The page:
By Lori Ruggiero, Senior Vice President, North 6th Agency
Any hack of a major corporation’s Twitter account will mean it’s time to call in the crisis communication team. But if you are as unlucky as McDonald’s, and that hacker sends a politically charged post attacking Donald Trump into the Twittersphere for all to see, then buckle up. It’s going to be a bumpy ride—though not necessarily a bad one.
The now infamous, and arguably infantile, tweet remained pinned for barely 30 minutes before McDonald’s acknowledged they had been hacked, deleting the rogue posting. Still, it didn’t take long before #boycottmcdonalds began trending. However, in an article for the Chicago Tribune, BrandWatch noted that McDonald’s twitter mentions then spiked 150 percent, two-thirds of which were positive. If you google McDonalds and twitter together, the number of news articles covering this is endless. The fast food giant’s stock price is also up since the alleged hack.
So, is all publicity good publicity? Not always. But, when political controversy is handled correctly it can be.
President Trump’s election last fall in many ways drew a deeper line in the sand, further separating the concept of “us vs. them.” In the days after Trump edged out Hillary Clinton, several media outlets reported on the unfriending frenzy taking place on social media, solidifying this separation of society. Any indication that someone is taking sides will almost immediately alienate that person with half of the American population.
Some of Uber’s recent struggles are, in part, an example of the repercussions of playing politics or even the impression of playing politics. With several bigger brand issues percolating, the company posted a tweet that was perceived by many to demonstrate a lack of sensitivity to the political hot potato of the so-called, Muslim ban. For many Trump and capitalism opponents, #DeleteUber became a cause celebre and a reported 500,000 people did delete the app.
When McDonalds posted its response to what happened, they wisely chose to not play politics. The company acknowledged the issue, apologized, an announced the issue was rectified. Their Twitter statement read:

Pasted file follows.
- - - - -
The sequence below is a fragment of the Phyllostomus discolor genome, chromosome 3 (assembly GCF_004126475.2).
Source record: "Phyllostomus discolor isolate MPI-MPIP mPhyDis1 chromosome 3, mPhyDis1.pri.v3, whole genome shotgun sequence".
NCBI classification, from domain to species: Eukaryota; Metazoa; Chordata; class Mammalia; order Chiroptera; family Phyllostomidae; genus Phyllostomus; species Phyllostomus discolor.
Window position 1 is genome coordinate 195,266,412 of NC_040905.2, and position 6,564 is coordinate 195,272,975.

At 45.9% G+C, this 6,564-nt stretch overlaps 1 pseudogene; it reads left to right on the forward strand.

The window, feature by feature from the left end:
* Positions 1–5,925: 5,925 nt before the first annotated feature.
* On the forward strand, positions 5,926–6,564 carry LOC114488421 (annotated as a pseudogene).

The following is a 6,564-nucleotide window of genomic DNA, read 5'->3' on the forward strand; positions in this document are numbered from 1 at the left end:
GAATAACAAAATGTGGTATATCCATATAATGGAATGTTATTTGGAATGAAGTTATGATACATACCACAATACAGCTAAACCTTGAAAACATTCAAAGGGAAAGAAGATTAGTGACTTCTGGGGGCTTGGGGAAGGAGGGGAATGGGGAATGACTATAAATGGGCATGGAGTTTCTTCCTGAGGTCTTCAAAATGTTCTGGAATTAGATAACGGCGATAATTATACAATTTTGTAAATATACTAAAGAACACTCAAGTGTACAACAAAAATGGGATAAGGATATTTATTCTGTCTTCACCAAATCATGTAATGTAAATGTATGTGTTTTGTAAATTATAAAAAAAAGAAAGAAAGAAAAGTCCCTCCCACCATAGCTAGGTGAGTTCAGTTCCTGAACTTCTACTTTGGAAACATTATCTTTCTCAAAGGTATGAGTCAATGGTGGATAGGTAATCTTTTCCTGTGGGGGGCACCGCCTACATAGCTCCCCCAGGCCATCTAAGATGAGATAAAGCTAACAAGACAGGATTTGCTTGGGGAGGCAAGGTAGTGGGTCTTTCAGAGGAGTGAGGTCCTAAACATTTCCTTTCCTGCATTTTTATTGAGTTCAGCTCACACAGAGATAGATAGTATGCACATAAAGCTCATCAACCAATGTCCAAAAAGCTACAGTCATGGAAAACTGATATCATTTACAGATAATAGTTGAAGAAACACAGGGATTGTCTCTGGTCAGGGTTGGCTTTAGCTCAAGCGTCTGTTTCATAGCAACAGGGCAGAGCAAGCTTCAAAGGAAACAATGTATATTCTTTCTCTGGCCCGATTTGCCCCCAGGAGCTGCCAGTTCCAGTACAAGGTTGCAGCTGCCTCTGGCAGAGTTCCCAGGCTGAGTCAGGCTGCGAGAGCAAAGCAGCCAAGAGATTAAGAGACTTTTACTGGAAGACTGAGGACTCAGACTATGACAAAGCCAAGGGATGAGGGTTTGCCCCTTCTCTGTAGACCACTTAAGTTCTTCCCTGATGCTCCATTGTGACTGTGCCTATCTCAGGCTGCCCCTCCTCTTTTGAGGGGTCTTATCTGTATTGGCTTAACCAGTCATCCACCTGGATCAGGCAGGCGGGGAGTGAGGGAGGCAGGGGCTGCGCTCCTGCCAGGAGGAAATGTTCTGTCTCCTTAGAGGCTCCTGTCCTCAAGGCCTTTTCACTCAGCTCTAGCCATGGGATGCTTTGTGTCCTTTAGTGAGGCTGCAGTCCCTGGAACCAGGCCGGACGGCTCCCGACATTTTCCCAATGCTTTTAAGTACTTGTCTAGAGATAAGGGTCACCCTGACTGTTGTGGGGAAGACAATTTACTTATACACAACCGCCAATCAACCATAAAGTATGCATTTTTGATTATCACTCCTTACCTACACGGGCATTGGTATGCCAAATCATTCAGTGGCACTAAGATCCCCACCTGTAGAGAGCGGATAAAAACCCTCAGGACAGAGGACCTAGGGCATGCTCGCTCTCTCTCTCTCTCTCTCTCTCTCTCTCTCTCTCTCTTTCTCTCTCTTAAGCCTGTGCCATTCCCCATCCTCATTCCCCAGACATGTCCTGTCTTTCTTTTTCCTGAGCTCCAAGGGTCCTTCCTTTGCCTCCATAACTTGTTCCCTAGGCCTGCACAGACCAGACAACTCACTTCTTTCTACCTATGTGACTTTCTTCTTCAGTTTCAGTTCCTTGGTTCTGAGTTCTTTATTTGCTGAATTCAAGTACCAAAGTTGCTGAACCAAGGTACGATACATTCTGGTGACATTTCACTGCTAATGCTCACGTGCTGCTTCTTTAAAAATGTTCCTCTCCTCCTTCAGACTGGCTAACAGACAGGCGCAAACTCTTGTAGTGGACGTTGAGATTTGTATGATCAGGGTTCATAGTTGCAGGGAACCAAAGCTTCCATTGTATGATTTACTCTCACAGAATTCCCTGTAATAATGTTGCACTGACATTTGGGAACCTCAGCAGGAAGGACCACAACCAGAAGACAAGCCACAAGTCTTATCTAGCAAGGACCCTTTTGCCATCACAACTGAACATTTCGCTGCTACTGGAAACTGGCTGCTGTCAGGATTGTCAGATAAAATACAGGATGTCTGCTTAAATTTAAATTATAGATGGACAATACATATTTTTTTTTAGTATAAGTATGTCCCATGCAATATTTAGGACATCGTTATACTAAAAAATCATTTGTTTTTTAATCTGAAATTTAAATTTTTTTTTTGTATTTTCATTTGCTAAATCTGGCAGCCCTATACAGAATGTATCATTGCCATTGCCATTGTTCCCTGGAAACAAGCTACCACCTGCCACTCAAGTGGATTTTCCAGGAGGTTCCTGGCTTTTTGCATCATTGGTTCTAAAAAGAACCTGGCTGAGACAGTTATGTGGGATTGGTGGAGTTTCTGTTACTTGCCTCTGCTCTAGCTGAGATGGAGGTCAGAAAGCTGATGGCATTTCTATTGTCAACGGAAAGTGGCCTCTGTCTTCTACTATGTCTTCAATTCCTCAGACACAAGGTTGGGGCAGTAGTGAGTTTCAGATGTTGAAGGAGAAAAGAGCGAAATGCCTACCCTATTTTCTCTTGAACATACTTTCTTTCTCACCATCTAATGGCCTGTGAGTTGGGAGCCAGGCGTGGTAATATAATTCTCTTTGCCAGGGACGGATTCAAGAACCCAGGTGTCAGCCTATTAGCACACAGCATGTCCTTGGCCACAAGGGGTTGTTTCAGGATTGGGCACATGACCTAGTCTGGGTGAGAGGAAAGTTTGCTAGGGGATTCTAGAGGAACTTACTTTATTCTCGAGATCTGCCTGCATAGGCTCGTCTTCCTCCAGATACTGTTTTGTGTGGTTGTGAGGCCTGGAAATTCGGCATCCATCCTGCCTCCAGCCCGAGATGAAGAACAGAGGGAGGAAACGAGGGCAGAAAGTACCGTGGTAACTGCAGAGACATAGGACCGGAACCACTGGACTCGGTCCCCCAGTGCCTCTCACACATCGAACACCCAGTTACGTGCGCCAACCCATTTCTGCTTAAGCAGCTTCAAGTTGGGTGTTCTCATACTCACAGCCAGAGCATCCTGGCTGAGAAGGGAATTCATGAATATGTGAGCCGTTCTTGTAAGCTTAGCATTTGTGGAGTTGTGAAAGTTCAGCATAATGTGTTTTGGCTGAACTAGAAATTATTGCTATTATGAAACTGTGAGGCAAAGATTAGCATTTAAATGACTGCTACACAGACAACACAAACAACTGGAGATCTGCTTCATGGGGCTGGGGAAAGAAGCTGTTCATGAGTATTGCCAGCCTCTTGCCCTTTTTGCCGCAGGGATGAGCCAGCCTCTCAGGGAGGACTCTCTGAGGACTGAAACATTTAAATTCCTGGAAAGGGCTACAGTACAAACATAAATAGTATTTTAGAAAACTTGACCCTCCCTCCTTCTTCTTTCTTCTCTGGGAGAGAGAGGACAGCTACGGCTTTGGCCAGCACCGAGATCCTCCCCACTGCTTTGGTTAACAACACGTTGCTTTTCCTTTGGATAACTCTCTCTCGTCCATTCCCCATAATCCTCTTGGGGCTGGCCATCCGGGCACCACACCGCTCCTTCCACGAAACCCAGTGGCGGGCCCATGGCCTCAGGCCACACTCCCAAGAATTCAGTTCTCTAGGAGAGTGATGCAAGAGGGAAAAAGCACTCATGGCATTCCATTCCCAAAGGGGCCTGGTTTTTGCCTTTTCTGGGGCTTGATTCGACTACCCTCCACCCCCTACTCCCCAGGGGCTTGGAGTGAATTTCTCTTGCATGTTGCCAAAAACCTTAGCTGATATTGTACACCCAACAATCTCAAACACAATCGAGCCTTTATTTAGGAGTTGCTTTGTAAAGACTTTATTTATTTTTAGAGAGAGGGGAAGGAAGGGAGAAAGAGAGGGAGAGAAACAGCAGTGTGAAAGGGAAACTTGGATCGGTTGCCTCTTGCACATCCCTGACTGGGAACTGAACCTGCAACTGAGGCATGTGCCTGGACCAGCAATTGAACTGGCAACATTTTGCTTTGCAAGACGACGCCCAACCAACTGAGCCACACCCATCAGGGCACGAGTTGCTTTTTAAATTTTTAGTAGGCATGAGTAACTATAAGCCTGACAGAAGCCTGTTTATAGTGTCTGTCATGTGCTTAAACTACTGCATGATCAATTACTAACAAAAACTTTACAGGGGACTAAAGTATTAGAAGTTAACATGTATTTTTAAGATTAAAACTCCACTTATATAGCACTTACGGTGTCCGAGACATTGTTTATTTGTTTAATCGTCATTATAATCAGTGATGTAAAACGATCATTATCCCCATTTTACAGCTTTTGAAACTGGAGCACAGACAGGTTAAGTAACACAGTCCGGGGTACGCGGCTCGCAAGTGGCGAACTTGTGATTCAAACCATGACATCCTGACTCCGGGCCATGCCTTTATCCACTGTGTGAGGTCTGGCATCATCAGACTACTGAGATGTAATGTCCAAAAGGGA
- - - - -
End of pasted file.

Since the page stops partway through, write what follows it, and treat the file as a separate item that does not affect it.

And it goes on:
“Based on our investigation, we have determined that our Twitter account was hacked by an external source. We took swift action to secure it, and we apologize this tweet was sent through our corporate McDonald’s account.”
Notice this: they apologized for the hack, not to the president. McDonald’s took responsibility for what happened, but offered no apology to Trump himself.
This strategic play prevented the chance for backlash. Saying sorry to the president or even offering a show of respect to the office, could have been perceived as taking political sides. By not addressing what the tweet said and focusing on just the hack, they avoided a potential pitfall.
While no one wants to be embroiled in political controversies, their ability to draw media attention cannot be denied. Politics and the new administrations are dominating headlines. For brands looking for earned media in national publications, it may hard to find daylight. Smart companies and executives insert themselves into the news of the day. Hot topics are just that.
This is the time for expertise and thought leadership. Carefully crafted messages that offer innocuous, high-level, non-partisan insights should be the goal. There is no need to shy away from political topics and waste the opportunity of wide-spread viewability, so long as the approach is not haphazard.
Ideally, the media consumers would never know the thought leader’s political leanings. They would just see them as experts on a related or ancillary topic that they are interested in. It’s a great way to build one’s profile.
Timing is everything
For as much coverage as the McDonald’s hack and Twitter fallout garnered, it did happen during a very busy news cycle—healthcare reform, White House connections to Russia, even March Madness (looking at you Villanova) fed the media beast all weekend following the temperamental tweet. If a company’s “crisis” is lucky enough to be sandwiched in on a busy news day, then crisis 101 calls for a quick apology and a promise to fix the problem. McDonald’s checked both those boxes.
Although it’s nearly impossible to assume motives with the current president, the busy news cycle could have also played into McDonald’s favor in that, Mr. Trump may have been too preoccupied to respond. No matter, it was a win for the fast food chain. Recent history shows Trump’s comments, on twitter or otherwise, can escalate even the most mundane situations. Had he responded, it would have certainly required additional measures on McDonald’s part. Any PR strategy worth anything will carefully calculate timing and placement in the perpetual news wheel.
The best offense is a good defense
At the end of the day, McDonald’s could have avoided much of this with a better cybersecurity posture. The hackers are getting smarter and more determined, so it is no easy task. However, it is the new reality. A week later several news organizations also had their twitter hacked, this time with seemingly pro Trump messages. The lesson is clear—protect your house. Better to not be in a sticky situation to begin with.
Even once cyber precautions are in place, companies large and small need to treat social media like any public facing document or company spokesperson. Hiring someone inexperienced or minimally-experienced to handle these platforms or not putting too much thought into what gets posted is reckless and asking for trouble. That trouble can be magnified if it involves politics.